Elon Musk’s Tesla is likely to benefit from the loss of production from competitors as unionized auto workers strike against Detroit’s Big Three automakers, according to Politico.
The United Auto Workers (UAW) are striking for the fourth day Monday at three plants in Missouri, Michigan and Ohio, one for each of the Big Three automakers — Ford, General Motors and Stellantis — after contracts expired on Sept. 14 for the 146,000 unionized autoworkers. The strikes, which could increase in size to encompass more plants, give electric vehicle (EV) manufacturer Tesla a chance to gain market share on the Big Three, according to Politico. (RELATED: ‘Stupid Climate Mandates’: GOP Senators Voice Support For Auto Workers’ Strike)
“Tesla’s competitive advantage over the Detroit Three is going to widen,” Garrett Nelson, vice president of equity research at investment advisory firm CFRA Research, told Politico. Tesla already boasts lower labor-related costs than the major automakers.
Tesla does not have unionized auto workers like the Big Three, and as a result, Ford estimates its labor costs are 25% higher than Tesla’s, which could jump to 67% if the Big Three accede to the UAW’s demands, according to Politico. Biden has tried to curry favor with unions during his tenure and during the 2020 presidential election, pledging to be “the most pro-union president you’ve ever seen,” the night before voting began.
In 2021, the Biden administration invited the Big Three to the White House, snubbing Tesla, in a major EV summit, according to Politico. Jen Psaki, then- White House press secretary, hinted that the lack of UAW workers at Tesla was the reason.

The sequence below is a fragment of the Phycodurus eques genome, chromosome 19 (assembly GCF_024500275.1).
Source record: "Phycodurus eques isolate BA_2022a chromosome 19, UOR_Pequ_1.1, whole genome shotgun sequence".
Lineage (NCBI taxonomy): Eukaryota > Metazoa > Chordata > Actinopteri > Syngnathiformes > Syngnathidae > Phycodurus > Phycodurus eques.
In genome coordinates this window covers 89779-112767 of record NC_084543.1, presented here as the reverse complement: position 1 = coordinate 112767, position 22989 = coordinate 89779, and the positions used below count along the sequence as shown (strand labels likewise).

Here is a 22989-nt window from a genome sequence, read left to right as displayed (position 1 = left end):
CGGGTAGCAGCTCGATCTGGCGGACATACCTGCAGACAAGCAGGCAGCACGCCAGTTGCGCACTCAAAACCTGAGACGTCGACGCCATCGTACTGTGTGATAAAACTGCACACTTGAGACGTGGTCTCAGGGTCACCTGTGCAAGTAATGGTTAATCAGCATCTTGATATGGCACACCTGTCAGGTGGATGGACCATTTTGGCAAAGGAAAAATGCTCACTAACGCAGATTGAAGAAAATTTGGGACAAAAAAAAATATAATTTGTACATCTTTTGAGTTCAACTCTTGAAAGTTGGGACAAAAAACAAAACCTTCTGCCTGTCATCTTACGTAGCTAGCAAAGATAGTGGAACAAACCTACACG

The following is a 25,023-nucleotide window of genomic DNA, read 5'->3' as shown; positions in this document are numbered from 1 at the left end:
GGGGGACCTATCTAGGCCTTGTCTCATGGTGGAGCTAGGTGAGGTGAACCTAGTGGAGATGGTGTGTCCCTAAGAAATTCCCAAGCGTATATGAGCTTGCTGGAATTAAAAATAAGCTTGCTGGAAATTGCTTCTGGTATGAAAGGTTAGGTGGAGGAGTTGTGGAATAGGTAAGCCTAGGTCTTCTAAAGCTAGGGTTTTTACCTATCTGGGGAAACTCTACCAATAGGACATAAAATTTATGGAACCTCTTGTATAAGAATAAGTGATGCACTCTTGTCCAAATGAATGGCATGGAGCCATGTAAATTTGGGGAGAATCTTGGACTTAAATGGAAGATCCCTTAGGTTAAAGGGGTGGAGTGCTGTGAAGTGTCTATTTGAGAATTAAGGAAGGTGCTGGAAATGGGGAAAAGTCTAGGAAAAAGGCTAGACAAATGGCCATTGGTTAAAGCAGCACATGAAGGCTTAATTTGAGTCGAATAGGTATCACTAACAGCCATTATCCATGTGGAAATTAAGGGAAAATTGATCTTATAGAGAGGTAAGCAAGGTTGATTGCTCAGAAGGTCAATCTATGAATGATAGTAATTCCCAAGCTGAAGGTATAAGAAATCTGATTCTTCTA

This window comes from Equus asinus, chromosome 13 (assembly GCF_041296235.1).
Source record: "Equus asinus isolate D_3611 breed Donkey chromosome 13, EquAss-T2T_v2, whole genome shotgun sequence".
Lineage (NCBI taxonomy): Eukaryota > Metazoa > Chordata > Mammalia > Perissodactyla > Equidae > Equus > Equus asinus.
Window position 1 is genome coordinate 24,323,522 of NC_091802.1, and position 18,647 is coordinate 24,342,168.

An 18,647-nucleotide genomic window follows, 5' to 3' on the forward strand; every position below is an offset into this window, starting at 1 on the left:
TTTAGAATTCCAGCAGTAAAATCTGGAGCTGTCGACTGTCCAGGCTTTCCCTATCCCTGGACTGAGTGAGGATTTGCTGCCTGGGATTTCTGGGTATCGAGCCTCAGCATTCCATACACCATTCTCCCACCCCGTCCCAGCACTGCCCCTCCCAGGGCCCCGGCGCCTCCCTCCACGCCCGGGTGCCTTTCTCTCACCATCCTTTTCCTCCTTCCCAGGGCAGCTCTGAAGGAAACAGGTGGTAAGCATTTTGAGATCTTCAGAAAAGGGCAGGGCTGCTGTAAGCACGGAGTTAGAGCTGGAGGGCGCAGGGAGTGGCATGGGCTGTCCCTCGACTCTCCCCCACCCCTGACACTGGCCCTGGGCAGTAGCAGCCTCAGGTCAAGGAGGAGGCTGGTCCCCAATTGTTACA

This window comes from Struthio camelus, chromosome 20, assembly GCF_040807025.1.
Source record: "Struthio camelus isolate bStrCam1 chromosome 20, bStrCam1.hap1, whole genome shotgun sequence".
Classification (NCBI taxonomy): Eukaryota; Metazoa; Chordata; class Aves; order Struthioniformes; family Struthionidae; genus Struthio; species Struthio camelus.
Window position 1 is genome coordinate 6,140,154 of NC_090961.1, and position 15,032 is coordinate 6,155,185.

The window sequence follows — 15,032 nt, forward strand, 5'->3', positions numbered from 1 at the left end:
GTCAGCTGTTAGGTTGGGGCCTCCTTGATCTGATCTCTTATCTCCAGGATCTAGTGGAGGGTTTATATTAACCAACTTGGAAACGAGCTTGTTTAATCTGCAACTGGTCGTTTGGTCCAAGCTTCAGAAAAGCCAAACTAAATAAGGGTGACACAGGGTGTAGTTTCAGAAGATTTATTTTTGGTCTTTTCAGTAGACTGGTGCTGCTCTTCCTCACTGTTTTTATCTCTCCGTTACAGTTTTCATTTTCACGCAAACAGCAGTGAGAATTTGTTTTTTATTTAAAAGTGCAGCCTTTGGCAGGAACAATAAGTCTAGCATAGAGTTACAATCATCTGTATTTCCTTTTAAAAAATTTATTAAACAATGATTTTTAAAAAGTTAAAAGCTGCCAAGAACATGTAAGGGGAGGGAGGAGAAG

The UAW is resuming talks with Stellantis Monday in continued negotiations on contracts after all three automakers were unable to reach a deal in talks over the weekend, according to Reuters. UAW President Shawn Fain said on Monday that the talks over the weekend were minimal and that “the ball is in their court.”
— UAW (@UAW) September 18, 2023
Analysts expect the union will target the more profitable pickup trucks from the auto manufacturers, such as Ford’s f-150, GM’s Chevy Silverado and Stellantis’ Ram, in the next phase of their partial strike, according to Reuters.
The lowest the union has offered in terms of wages was a 36% increase over the four-and-a-half-year contract, which is lower than the 20% raise the Big Three have offered, according to Reuters. The union also originally demanded a shorter work week, defined benefit pensions for more workers and security from job losses resulting from the automaker’s expansion of their EV operations.
The UAW, Tesla, Ford and GM did not immediately respond to a request to comment from the Daily Caller News Foundation, and Stellantis declined to comment.
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